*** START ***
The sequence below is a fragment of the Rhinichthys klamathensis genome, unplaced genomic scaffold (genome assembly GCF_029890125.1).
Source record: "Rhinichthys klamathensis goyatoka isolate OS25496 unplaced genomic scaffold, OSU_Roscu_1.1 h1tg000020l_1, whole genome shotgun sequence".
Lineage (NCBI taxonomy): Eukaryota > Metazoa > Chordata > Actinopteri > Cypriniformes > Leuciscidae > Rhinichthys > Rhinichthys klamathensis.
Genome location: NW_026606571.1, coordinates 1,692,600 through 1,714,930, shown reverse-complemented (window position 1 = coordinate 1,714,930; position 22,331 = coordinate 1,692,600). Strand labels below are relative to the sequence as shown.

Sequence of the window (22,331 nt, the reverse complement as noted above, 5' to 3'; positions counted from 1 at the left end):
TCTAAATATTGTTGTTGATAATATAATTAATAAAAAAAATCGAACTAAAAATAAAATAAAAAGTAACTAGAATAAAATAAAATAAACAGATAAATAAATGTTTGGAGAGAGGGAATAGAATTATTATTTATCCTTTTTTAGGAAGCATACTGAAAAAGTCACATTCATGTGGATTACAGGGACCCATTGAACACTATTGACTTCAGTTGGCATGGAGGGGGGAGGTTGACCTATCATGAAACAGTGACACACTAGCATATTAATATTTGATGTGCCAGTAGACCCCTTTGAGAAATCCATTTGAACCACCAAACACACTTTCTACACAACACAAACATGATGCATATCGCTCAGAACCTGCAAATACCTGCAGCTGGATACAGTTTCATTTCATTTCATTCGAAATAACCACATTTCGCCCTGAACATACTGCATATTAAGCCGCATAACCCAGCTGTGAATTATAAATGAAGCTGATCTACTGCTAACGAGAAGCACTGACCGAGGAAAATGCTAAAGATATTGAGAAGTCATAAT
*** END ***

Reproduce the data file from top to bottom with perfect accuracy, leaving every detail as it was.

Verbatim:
The sequence below is a fragment of the Rhinichthys klamathensis genome, unplaced genomic scaffold (genome assembly GCF_029890125.1).
Source record: "Rhinichthys klamathensis goyatoka isolate OS25496 unplaced genomic scaffold, OSU_Roscu_1.1 h1tg000020l_1, whole genome shotgun sequence".
Lineage (NCBI taxonomy): Eukaryota > Metazoa > Chordata > Actinopteri > Cypriniformes > Leuciscidae > Rhinichthys > Rhinichthys klamathensis.
Genome location: NW_026606571.1, coordinates 1,692,600 through 1,714,930, shown reverse-complemented (window position 1 = coordinate 1,714,930; position 22,331 = coordinate 1,692,600). Strand labels below are relative to the sequence as shown.

Sequence of the window (22,331 nt, the reverse complement as noted above, 5' to 3'; positions counted from 1 at the left end):
TCTAAATATTGTTGTTGATAATATAATTAATAAAAAAAATCGAACTAAAAATAAAATAAAAAGTAACTAGAATAAAATAAAATAAACAGATAAATAAATGTTTGGAGAGAGGGAATAGAATTATTATTTATCCTTTTTTAGGAAGCATACTGAAAAAGTCACATTCATGTGGATTACAGGGACCCATTGAACACTATTGACTTCAGTTGGCATGGAGGGGGGAGGTTGACCTATCATGAAACAGTGACACACTAGCATATTAATATTTGATGTGCCAGTAGACCCCTTTGAGAAATCCATTTGAACCACCAAACACACTTTCTACACAACACAAACATGATGCATATCGCTCAGAACCTGCAAATACCTGCAGCTGGATACAGTTTCATTTCATTTCATTCGAAATAACCACATTTCGCCCTGAACATACTGCATATTAAGCCGCATAACCCAGCTGTGAATTATAAATGAAGCTGATCTACTGCTAACGAGAAGCACTGACCGAGGAAAATGCTAAAGATATTGAGAAGTCATAAT